Does Big Budget = Lotsa Programs? The Survey Says...

Lisa over at Thrive After Three and I did an informal survey recently to look at the state of school-age programming. We had 171 responses to help us get a snapshot of services.

Today we want to look at number of programs that people reported as well as if there is a a correlation between that number and how much budget is devoted to programming.

From the survey results, it is clear that we librarians love to program for school-age kids. On average, respondents presented 42 programs annually.  The high was 200 - at a shop with five librarians. The lower end included 2 programs at another shop with 5 librarians. So you never know!

A pleasant surprise was how many passive programs libraries were reported. Out of that average of 42 yearly programs, almost 10 were passive programs. Over 3/4 of respondents run active and passive programs.

Annual program budgets varied from 0 to $12,000; the average was $1,169. Looking at 42 programs annually, that breaks down to about $27 per program. We know that contracted performances (singers, jugglers, magicians, storytellers, etc) that need $300-$500 to fund can really eat up a program budget fast. So we might speculate that that $27 per program may be on the high side.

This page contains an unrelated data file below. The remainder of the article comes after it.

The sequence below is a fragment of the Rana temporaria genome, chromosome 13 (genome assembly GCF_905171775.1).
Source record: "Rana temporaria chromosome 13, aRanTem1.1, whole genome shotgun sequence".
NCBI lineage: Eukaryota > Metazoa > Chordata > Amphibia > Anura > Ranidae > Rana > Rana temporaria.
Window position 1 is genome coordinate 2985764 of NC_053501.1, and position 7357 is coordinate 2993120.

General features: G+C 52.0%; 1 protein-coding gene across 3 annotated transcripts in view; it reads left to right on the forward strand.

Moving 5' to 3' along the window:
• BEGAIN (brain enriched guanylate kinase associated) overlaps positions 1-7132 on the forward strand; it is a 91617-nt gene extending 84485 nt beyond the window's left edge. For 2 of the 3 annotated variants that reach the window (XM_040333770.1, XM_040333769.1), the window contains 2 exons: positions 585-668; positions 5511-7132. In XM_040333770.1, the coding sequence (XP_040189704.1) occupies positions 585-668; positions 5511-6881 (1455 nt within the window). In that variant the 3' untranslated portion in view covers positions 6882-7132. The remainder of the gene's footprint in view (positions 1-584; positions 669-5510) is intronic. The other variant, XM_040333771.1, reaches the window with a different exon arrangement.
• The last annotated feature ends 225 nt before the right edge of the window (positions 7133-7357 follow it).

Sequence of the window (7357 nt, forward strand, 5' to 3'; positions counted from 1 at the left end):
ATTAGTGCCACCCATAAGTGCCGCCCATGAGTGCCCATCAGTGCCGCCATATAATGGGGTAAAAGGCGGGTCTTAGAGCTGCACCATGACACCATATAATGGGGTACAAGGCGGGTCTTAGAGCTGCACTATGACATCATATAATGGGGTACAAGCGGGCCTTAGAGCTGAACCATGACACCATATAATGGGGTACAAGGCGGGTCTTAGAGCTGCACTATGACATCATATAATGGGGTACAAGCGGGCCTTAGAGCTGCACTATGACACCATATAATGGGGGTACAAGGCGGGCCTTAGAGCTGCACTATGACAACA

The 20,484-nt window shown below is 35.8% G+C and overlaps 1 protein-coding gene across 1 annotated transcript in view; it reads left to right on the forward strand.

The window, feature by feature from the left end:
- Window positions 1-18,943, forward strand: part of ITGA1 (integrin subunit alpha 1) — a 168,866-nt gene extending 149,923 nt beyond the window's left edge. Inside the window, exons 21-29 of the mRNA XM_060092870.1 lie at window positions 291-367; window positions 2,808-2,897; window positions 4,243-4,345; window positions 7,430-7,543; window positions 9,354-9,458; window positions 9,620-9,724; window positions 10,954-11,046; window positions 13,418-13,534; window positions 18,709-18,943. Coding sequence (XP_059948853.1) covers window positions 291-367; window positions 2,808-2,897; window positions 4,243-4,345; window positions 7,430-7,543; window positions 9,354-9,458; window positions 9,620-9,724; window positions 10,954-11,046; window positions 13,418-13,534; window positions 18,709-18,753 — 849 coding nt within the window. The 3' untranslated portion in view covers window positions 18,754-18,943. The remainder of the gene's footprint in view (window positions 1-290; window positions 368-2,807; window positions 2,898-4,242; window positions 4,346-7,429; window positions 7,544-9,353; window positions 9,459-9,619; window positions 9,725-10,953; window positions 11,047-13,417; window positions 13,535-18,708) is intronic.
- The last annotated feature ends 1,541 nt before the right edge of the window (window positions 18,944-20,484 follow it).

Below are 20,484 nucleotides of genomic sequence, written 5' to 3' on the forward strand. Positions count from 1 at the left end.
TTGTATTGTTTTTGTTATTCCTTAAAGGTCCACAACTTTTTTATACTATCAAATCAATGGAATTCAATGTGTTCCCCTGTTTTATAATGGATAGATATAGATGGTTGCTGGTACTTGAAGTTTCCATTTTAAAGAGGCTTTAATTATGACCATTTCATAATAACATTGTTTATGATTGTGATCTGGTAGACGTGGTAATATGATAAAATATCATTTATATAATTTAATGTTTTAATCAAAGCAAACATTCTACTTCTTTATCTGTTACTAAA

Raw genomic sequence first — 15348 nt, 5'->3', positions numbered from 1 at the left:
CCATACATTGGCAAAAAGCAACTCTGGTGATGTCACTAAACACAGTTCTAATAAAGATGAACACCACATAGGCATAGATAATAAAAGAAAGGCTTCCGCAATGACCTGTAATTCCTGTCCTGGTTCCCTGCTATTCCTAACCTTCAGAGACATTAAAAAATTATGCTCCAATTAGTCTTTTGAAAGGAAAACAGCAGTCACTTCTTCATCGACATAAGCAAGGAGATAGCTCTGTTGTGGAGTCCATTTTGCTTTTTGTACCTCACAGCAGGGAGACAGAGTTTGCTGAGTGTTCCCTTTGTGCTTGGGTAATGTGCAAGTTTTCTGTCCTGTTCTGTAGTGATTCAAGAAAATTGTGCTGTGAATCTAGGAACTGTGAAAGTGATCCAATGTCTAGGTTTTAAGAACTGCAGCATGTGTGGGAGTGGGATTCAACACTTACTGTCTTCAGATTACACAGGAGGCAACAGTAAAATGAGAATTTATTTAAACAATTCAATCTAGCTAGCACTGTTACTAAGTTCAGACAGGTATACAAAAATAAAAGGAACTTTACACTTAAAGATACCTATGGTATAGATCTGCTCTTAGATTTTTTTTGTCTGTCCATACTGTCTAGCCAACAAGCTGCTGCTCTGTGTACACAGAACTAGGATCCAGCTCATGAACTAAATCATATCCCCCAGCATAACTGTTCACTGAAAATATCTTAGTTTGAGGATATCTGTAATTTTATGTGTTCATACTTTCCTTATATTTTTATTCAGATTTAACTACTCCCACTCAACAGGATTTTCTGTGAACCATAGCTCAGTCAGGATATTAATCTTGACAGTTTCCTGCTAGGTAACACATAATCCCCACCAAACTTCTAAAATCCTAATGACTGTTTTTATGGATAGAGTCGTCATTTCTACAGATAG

We were especially curious to see if a large program budget meant more programs. This is clearly not the case. The programming budgets  of respondents varied widely as did the number of programs. Most interesting, over half the respondents had an annual budget for programs of $500 or less and on average had the same number of programs as libraries with large budgets.  Some spend on average $1-2 per program. This may indicate these libraries are not spending money on contracted performers but more likely running program series with materials on hand, book clubs, etc.

Libraries that have large program budgets and staff are lucky - but programming numbers don't seem to correlate with that large budget. Youth librarians have long used creativity and ingenuity to create programming magic and the survey seems to bear this implication out.

To see more published results of the survey, please stop over at Lisa's blog Thrive After Three here, here, here, here!

Graphic courtesy of Pixabay

1 comment:

  1. Hmmm. I don't remember know if I counted these things in with my responses and I wonder who else did - while I have a programming budget that's increased a lot in the past few years, the few performers I hire are almost always paid for with grants or special donations from the Friends. I didn't really think of those as part of my budget. Our consortium pays for 3-4 performers for Storywagon each summer and they must come out of SOME budget, but it isn't mine (-:)